Between the middle of the 1950s and the middle of the 1970s is what is considered the golden age of AI. With the advent of digital computers, programs that could solve complex logical and mathematical problems were developed. This sparked an optimistic belief that a by modelling human thought as symbolic logic, machines would be able to think, and in 1956 the discipline was coined "artificial intelligence". Part of the goals of the discipline was achieving so-called strong AI or artificial general intelligence. This meant a machine that reasoned and had conscious thought like a human being and was able to learn and make independent decisions.

Already from the beginning, games played a central role, particularly chess. In 1948, Alan Turing worked on the chess playing program Turochamp that however never ran on an actual computer. Claude Shannon, the founder of information theory, published the first academic article describing the development of computer program for playing chess in 1950.

Early chess-playing computers played so poorly that even novice chess-players were able to win against them, but through the history of artificial intelligence the tables have turned. The first time a chess program won against a world champion was in 1997 with IBM's computer Deep Blue beating Garry Kasparov. Today, chess computers are routinely capable of beating world champion human players.

Because of its complexity combined with its ease of formal representation, chess has remained a core problem in artificial intelligence, standing in as a model for human thinking and problem solving. But while chess programs have mastered the game, they do not play it quite like humans and there are still a lot of human activities, such as speaking a natural language or moving around in the world independently, that was too complex to represent through symbolic logic.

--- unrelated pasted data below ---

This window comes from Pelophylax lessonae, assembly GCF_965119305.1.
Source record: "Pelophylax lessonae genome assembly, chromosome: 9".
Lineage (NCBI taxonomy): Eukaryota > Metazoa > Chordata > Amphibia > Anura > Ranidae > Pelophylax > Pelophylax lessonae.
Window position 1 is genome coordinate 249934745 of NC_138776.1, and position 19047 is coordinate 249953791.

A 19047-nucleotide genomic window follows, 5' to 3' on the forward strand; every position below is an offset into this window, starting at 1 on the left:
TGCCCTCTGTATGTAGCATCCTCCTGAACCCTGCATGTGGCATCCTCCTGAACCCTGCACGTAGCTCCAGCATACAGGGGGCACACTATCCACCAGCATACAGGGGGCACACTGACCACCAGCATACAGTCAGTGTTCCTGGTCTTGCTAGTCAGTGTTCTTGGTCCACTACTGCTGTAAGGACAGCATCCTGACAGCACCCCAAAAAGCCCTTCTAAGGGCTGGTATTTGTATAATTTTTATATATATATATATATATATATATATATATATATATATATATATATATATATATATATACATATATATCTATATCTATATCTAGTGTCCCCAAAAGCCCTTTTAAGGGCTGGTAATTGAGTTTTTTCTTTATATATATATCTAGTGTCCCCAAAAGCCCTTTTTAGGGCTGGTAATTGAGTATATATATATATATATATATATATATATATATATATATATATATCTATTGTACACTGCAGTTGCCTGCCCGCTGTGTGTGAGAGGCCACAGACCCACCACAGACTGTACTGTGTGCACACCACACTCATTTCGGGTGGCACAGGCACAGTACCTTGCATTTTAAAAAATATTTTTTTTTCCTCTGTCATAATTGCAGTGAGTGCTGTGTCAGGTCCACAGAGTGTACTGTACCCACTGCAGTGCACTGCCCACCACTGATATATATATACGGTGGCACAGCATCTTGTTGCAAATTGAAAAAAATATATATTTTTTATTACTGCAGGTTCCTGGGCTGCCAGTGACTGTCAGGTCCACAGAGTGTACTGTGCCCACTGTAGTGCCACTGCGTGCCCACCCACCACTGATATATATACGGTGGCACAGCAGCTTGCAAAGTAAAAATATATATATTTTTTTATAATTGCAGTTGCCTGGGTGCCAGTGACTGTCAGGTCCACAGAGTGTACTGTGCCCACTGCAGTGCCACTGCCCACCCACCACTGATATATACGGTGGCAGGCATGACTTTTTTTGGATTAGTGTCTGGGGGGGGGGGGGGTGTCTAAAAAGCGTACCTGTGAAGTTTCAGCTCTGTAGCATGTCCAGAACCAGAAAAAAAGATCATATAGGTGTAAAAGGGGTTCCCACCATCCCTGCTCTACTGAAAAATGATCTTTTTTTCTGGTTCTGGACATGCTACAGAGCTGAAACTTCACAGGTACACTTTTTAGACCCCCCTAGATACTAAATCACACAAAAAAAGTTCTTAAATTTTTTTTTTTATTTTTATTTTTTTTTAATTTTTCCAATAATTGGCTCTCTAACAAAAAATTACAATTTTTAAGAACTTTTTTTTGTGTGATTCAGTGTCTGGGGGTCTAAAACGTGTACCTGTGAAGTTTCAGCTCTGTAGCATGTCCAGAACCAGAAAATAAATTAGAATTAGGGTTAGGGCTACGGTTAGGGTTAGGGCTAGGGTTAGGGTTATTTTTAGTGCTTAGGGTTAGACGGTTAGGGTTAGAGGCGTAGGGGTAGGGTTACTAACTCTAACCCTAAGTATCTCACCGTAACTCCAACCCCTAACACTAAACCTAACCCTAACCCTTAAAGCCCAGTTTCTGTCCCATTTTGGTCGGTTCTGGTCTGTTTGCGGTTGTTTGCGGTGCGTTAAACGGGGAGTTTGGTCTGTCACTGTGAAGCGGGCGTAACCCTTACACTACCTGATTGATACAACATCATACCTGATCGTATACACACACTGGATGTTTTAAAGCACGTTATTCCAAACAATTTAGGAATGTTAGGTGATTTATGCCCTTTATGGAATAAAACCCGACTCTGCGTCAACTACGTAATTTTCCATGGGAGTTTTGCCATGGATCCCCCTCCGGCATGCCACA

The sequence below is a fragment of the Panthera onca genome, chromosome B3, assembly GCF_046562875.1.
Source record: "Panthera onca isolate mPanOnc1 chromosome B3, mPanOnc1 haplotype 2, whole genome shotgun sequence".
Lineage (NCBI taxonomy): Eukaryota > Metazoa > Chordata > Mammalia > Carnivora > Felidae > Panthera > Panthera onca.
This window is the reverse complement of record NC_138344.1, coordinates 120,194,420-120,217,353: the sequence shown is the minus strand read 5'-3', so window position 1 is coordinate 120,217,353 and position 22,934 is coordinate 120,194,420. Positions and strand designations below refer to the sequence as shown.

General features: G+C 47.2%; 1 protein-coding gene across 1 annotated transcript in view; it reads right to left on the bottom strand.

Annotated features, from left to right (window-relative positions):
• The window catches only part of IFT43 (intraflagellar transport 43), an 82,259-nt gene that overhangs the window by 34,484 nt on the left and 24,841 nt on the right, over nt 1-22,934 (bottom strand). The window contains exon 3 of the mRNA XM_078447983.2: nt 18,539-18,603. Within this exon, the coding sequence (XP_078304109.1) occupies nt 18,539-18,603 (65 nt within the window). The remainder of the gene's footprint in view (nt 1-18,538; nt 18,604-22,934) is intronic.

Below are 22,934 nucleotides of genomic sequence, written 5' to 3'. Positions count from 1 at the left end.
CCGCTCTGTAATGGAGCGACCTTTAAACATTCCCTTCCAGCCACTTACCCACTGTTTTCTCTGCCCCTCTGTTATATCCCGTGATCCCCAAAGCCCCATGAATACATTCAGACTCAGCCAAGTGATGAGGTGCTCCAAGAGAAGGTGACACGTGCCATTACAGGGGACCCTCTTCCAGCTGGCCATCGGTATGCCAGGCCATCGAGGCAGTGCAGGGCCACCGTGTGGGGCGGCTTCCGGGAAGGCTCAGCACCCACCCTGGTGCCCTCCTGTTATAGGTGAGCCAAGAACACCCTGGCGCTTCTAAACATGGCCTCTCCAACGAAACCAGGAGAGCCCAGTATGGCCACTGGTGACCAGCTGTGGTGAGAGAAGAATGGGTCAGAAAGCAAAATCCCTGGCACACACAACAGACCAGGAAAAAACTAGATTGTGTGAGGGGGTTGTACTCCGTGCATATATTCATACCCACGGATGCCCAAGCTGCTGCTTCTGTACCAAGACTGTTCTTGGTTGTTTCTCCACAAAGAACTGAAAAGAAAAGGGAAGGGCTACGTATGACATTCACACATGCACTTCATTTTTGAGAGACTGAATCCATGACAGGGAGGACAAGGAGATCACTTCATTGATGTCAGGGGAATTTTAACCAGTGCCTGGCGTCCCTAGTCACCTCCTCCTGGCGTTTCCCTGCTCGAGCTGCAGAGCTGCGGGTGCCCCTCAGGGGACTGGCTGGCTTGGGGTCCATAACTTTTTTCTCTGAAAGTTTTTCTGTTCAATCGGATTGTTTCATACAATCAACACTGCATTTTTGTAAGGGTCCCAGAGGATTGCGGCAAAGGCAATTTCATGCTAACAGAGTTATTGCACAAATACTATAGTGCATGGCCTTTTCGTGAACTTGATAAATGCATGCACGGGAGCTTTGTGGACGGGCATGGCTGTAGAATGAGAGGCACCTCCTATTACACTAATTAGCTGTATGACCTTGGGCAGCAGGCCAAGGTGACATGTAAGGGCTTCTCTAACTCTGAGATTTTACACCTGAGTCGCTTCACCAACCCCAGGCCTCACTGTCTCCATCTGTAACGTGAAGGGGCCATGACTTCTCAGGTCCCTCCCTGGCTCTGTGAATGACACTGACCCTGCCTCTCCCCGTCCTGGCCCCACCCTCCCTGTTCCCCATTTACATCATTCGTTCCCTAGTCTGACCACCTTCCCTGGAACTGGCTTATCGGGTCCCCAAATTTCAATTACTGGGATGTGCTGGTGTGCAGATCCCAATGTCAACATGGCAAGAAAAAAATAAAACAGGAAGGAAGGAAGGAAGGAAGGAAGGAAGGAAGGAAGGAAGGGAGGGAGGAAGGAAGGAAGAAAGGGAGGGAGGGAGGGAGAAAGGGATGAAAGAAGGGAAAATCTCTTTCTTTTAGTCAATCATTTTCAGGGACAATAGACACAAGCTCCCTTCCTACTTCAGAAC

History © Goethe-Institut Alongside the digital computers, AI researchers experimented with analogue electrical circuits wired together to mimic the structure of neurons in the brain. This gave birth to the idea of neural networks, a method of developing artificial intelligence that "learn" the correct output by processing input through a network of connected nodes. This method of pattern recognition quickly went from analogue to digital form as computer technologies developed and got cheaper.

In the end of the 1970s the field of artificial intelligence began to grind to a halt. The optimism of its early days began to wane and funding sources began to dry up. The promises of machines capable of thinking like human beings turned out to be wishful thinking. Human thinking, it turns out, is far less formally logical and our brains are more complex than what neural networks modelled on digital computers can simulate.

This was the beginning of the "AI winter", a term inspired by the concept of a nuclear winter. Hope in progress had been overshadowed by disappointment in the field’s results.

A useful system of expertise

It was not all doom and gloom, however, because while the dream strong AI, artificial intelligence capable of reasoning similarly to or better than a human being, was dying, a less ambitious and more immediately useful form of machine intelligence, had emerged, known as “weak”, “limited”  or “narrow” AI. Here the ambition was not to reconstruct human cognition as a whole, but to build machine intelligence that solved specific cognitive problems.

Developed towards the end of the golden age of AI, so-called expert systems were machines of more limited ambition. Instead of modelling human thinking as such through abstract logic, they used rule-based programs and bounded domains of specific expert knowledge. Expert systems gave answers to specific questions or solutions to specific problems by modelling factual knowledge areas and processing them through if-this-then-that statements.